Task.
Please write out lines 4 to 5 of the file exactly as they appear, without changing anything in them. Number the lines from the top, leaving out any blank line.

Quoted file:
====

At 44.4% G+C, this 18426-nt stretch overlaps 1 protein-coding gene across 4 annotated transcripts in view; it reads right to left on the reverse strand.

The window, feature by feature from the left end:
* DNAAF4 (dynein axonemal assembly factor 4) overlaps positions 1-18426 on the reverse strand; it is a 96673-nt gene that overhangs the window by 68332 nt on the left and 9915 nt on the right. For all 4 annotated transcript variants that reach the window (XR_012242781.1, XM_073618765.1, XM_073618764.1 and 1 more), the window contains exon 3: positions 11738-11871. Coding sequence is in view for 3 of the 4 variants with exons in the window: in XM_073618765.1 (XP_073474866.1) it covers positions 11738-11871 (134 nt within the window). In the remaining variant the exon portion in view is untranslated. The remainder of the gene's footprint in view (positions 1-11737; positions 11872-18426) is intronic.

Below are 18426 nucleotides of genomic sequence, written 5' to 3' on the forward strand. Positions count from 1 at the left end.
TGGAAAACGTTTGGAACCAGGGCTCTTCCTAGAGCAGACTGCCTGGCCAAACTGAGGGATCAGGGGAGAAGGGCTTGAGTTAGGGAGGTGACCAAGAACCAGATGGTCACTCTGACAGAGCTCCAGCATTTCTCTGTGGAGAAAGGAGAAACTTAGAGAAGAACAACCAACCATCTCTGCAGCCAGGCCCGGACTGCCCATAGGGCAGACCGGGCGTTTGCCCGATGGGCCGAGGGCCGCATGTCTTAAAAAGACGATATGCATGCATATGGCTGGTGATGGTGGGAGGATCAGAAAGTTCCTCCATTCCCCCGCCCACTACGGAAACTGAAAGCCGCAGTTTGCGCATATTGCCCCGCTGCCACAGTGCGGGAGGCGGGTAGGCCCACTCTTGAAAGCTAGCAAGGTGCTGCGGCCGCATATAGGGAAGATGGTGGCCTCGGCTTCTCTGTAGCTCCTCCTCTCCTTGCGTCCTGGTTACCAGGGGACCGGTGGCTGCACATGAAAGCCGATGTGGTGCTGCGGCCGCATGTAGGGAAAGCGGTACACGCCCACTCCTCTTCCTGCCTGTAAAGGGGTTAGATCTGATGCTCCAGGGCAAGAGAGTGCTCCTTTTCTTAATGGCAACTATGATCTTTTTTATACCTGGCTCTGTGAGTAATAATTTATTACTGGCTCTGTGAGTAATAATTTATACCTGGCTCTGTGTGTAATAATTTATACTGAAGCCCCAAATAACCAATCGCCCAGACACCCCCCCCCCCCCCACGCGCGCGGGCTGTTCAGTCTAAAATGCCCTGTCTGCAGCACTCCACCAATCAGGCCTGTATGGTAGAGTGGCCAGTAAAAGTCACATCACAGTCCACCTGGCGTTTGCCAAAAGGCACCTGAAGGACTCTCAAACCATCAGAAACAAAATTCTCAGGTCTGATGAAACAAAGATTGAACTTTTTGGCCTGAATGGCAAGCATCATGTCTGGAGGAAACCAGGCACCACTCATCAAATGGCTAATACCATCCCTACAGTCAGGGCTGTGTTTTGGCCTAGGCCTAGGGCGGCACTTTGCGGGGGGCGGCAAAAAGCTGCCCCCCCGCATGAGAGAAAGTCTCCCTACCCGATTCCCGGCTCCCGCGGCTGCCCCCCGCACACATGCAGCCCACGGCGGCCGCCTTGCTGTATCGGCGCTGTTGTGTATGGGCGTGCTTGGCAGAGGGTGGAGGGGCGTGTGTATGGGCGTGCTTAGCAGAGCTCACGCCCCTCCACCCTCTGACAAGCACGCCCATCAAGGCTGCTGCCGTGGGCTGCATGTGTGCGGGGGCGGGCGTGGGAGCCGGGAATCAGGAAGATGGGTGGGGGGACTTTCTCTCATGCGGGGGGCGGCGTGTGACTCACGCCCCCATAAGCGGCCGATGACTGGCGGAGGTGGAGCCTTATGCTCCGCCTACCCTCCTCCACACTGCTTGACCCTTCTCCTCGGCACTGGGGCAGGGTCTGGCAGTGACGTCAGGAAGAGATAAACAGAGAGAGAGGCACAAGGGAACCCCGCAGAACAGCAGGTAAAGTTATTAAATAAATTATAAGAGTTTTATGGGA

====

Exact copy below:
Below are 18426 nucleotides of genomic sequence, written 5' to 3' on the forward strand. Positions count from 1 at the left end.
TGGAAAACGTTTGGAACCAGGGCTCTTCCTAGAGCAGACTGCCTGGCCAAACTGAGGGATCAGGGGAGAAGGGCTTGAGTTAGGGAGGTGACCAAGAACCAGATGGTCACTCTGACAGAGCTCCAGCATTTCTCTGTGGAGAAAGGAGAAACTTAGAGAAGAACAACCAACCATCTCTGCAGCCAGGCCCGGACTGCCCATAGGGCAGACCGGGCGTTTGCCCGATGGGCCGAGGGCCGCATGTCTTAAAAAGACGATATGCATGCATATGGCTGGTGATGGTGGGAGGATCAGAAAGTTCCTCCATTCCCCCGCCCACTACGGAAACTGAAAGCCGCAGTTTGCGCATATTGCCCCGCTGCCACAGTGCGGGAGGCGGGTAGGCCCACTCTTGAAAGCTAGCAAGGTGCTGCGGCCGCATATAGGGAAGATGGTGGCCTCGGCTTCTCTGTAGCTCCTCCTCTCCTTGCGTCCTGGTTACCAGGGGACCGGTGGCTGCACATGAAAGCCGATGTGGTGCTGCGGCCGCATGTAGGGAAAGCGGTACACGCCCACTCCTCTTCCTGCCTGTAAAGGGGTTAGATCTGATGCTCCAGGGCAAGAGAGTGCTCCTTTTCTTAATGGCAACTATGATCTTTTTTATACCTGGCTCTGTGAGTAATAATTTATTACTGGCTCTGTGAGTAATAATTTATACCTGGCTCTGTGTGTAATAATTTATACTGAAGCCCCAAATAACCAATCGCCCAGACACCCCCCCCCCCCCCACGCGCGCGGGCTGTTCAGTCTAAAATGCCCTGTCTGCAGCACTCCACCAATCAGGCCTGTATGGTAGAGTGGCCAGTAAAAGTCACATCACAGTCCACCTGGCGTTTGCCAAAAGGCACCTGAAGGACTCTCAAACCATCAGAAACAAAATTCTCAGGTCTGATGAAACAAAGATTGAACTTTTTGGCCTGAATGGCAAGCATCATGTCTGGAGGAAACCAGGCACCACTCATCAAATGGCTAATACCATCCCTACAGTCAGGGCTGTGTTTTGGCCTAGGCCTAGGGCGGCACTTTGCGGGGGGCGGCAAAAAGCTGCCCCCCCGCATGAGAGAAAGTCTCCCTACCCGATTCCCGGCTCCCGCGGCTGCCCCCCGCACACATGCAGCCCACGGCGGCCGCCTTGCTGTATCGGCGCTGTTGTGTATGGGCGTGCTTGGCAGAGGGTGGAGGGGCGTGTGTATGGGCGTGCTTAGCAGAGCTCACGCCCCTCCACCCTCTGACAAGCACGCCCATCAAGGCTGCTGCCGTGGGCTGCATGTGTGCGGGGGCGGGCGTGGGAGCCGGGAATCAGGAAGATGGGTGGGGGGACTTTCTCTCATGCGGGGGGCGGCGTGTGACTCACGCCCCCATAAGCGGCCGATGACTGGCGGAGGTGGAGCCTTATGCTCCGCCTACCCTCCTCCACACTGCTTGACCCTTCTCCTCGGCACTGGGGCAGGGTCTGGCAGTGACGTCAGGAAGAGATAAACAGAGAGAGAGGCACAAGGGAACCCCGCAGAACAGCAGGTAAAGTTATTAAATAAATTATAAGAGTTTTATGGGA